Nursing moms get attention at Capitol
By WES ALLISON
Published May 11, 2007
WASHINGTON - On a day the Congress was consumed, again, by its running battle with President Bush over the bloody war in Iraq, dozens of young moms and their babies massed for their own battle.
Atop a sunny terrace popular for congressional news conferences, the mothers, wearing T-shirts with slogans like "I make milk. What's your super power?, " waited for their turn at the lectern, behind, of course, another press conference about Iraq.
Reps. Chris Shays and Earl Blumenauer were denouncing the violence against Iraqi interpreters and others who help U.S. troops in Iraq.
"His body was hung on a light post, " a former Army captain recalled about a translator he knew in Baghdad. The congressmen glowered by his side. "He had no family to get him down, so he just hung there."
In the meantime, the waiting moms swapped stories of breast-feeding slights: being offered a blanket on a flight after a passenger allegedly complained. Feeling uncomfortable for pumping breast milk at the office. Being asked to retreat to a bathroom at a Pottery Barn.
"I said, 'We don't eat in the bathroom, ' " said Emily Mohajeri Norris, 34, of Charlottesville, Va., her infant son, Theo, strapped to her chest.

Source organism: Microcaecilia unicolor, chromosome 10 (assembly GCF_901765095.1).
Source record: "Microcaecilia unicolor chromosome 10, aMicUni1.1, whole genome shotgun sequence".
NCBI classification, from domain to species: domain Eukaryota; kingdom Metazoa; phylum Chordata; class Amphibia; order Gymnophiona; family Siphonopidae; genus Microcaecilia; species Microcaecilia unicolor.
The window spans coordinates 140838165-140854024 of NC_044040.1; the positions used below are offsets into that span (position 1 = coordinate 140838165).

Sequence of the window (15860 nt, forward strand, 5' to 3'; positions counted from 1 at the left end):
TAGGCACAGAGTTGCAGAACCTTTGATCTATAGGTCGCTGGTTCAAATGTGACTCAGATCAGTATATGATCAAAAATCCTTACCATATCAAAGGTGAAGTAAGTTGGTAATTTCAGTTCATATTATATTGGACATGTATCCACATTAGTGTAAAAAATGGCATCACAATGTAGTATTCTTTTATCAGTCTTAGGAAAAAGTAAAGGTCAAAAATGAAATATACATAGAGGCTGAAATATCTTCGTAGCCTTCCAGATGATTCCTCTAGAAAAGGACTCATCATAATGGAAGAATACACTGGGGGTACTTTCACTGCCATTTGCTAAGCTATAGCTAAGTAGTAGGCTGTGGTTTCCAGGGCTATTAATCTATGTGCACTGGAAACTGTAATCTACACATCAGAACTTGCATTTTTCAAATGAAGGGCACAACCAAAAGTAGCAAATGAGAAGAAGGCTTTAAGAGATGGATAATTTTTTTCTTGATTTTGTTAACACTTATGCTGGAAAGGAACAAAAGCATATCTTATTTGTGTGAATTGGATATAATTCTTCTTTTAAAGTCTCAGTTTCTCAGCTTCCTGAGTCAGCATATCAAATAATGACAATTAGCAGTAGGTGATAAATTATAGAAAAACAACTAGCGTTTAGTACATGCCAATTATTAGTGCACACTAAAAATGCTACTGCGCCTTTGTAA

The women's congressional champions arrived, their dark suits and conservative skirts looking stodgy against a tapestry of tank tops and khaki shorts - warm-weather mom-wear.
"C'mon up here, " Rep. Carolyn Maloney, D-N.Y., urged as she approached microphones with Shays, her Republican co-sponsor.
The crowd surged, about 120 moms and a couple of dads. A few mothers held baby to breast as Maloney faced the cameras.
She was here to announce she had filed, again, the Breastfeeding Promotion Act, which would forbid employers from discriminating against mothers who nurse and would give tax breaks to businesses that set aside rooms to nurse or to pump.
"People have been fired. People have been told to go out in the parking lot, " Maloney said. "People have been told, 'We don't do that here, it's wrong' - and that's not right."
Maloney, 59, nursed both her daughters, but quit when she returned to work. She first filed the bill nine years ago.
Now the House has its first female speaker, Nancy Pelosi, D-Calif., and she's thought to be sympathetic. So Maloney and Shays are hopeful.
An aide urged them inside. The House was preparing to debate a measure to recall U.S. troops from Iraq within six months, followed by a vote on whether to give President Bush only enough money to fight the war until August.
Both were matters of immense national and international interest. But for a moment, at least, a tiny portion of Congress had focused on a matter of immense personal interest, much to delight of those in the crowd.
Maloney and Shays headed to the Capitol to wrangle over the war. For the mothers and babies, it was time for lunch - which they had brought with them - and maybe a nap.
Under the shade of a towering magnolia on the Capitol lawn, a mother discreetly lifted her shirt up for her three-month-old son.
In 1999, Congress passed a law expressly allowing breast-feeding on federal property, of which she and her friends were keenly aware.
For now, at least, they were on safe ground.